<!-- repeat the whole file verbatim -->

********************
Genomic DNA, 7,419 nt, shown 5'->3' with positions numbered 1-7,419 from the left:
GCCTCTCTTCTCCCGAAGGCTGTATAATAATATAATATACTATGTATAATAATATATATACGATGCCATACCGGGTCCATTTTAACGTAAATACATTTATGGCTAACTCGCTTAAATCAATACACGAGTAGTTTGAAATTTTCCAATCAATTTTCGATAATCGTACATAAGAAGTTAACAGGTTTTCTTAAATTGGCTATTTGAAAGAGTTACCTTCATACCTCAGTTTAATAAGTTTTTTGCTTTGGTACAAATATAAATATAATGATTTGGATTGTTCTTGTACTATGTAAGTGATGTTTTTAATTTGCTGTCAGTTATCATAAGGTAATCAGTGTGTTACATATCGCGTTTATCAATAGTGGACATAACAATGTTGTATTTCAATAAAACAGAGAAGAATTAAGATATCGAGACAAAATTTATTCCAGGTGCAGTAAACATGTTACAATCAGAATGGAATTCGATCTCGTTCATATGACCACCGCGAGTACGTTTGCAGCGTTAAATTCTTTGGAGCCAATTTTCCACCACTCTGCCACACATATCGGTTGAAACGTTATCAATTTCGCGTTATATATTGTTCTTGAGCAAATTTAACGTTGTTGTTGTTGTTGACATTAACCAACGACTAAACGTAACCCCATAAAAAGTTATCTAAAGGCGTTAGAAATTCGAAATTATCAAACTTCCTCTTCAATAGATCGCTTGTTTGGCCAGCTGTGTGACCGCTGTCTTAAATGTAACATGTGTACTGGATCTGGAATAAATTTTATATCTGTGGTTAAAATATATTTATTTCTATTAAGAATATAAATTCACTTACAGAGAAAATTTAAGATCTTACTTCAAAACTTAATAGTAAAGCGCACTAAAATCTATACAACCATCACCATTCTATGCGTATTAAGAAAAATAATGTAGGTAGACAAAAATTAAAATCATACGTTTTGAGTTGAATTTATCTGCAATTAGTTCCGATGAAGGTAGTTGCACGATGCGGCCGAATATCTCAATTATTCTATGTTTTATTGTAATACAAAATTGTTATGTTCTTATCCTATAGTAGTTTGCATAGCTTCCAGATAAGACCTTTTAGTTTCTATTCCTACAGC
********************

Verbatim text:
Genomic DNA, 7,419 nt, shown 5'->3' with positions numbered 1-7,419 from the left:
GCCTCTCTTCTCCCGAAGGCTGTATAATAATATAATATACTATGTATAATAATATATATACGATGCCATACCGGGTCCATTTTAACGTAAATACATTTATGGCTAACTCGCTTAAATCAATACACGAGTAGTTTGAAATTTTCCAATCAATTTTCGATAATCGTACATAAGAAGTTAACAGGTTTTCTTAAATTGGCTATTTGAAAGAGTTACCTTCATACCTCAGTTTAATAAGTTTTTTGCTTTGGTACAAATATAAATATAATGATTTGGATTGTTCTTGTACTATGTAAGTGATGTTTTTAATTTGCTGTCAGTTATCATAAGGTAATCAGTGTGTTACATATCGCGTTTATCAATAGTGGACATAACAATGTTGTATTTCAATAAAACAGAGAAGAATTAAGATATCGAGACAAAATTTATTCCAGGTGCAGTAAACATGTTACAATCAGAATGGAATTCGATCTCGTTCATATGACCACCGCGAGTACGTTTGCAGCGTTAAATTCTTTGGAGCCAATTTTCCACCACTCTGCCACACATATCGGTTGAAACGTTATCAATTTCGCGTTATATATTGTTCTTGAGCAAATTTAACGTTGTTGTTGTTGTTGACATTAACCAACGACTAAACGTAACCCCATAAAAAGTTATCTAAAGGCGTTAGAAATTCGAAATTATCAAACTTCCTCTTCAATAGATCGCTTGTTTGGCCAGCTGTGTGACCGCTGTCTTAAATGTAACATGTGTACTGGATCTGGAATAAATTTTATATCTGTGGTTAAAATATATTTATTTCTATTAAGAATATAAATTCACTTACAGAGAAAATTTAAGATCTTACTTCAAAACTTAATAGTAAAGCGCACTAAAATCTATACAACCATCACCATTCTATGCGTATTAAGAAAAATAATGTAGGTAGACAAAAATTAAAATCATACGTTTTGAGTTGAATTTATCTGCAATTAGTTCCGATGAAGGTAGTTGCACGATGCGGCCGAATATCTCAATTATTCTATGTTTTATTGTAATACAAAATTGTTATGTTCTTATCCTATAGTAGTTTGCATAGCTTCCAGATAAGACCTTTTAGTTTCTATTCCTACAGC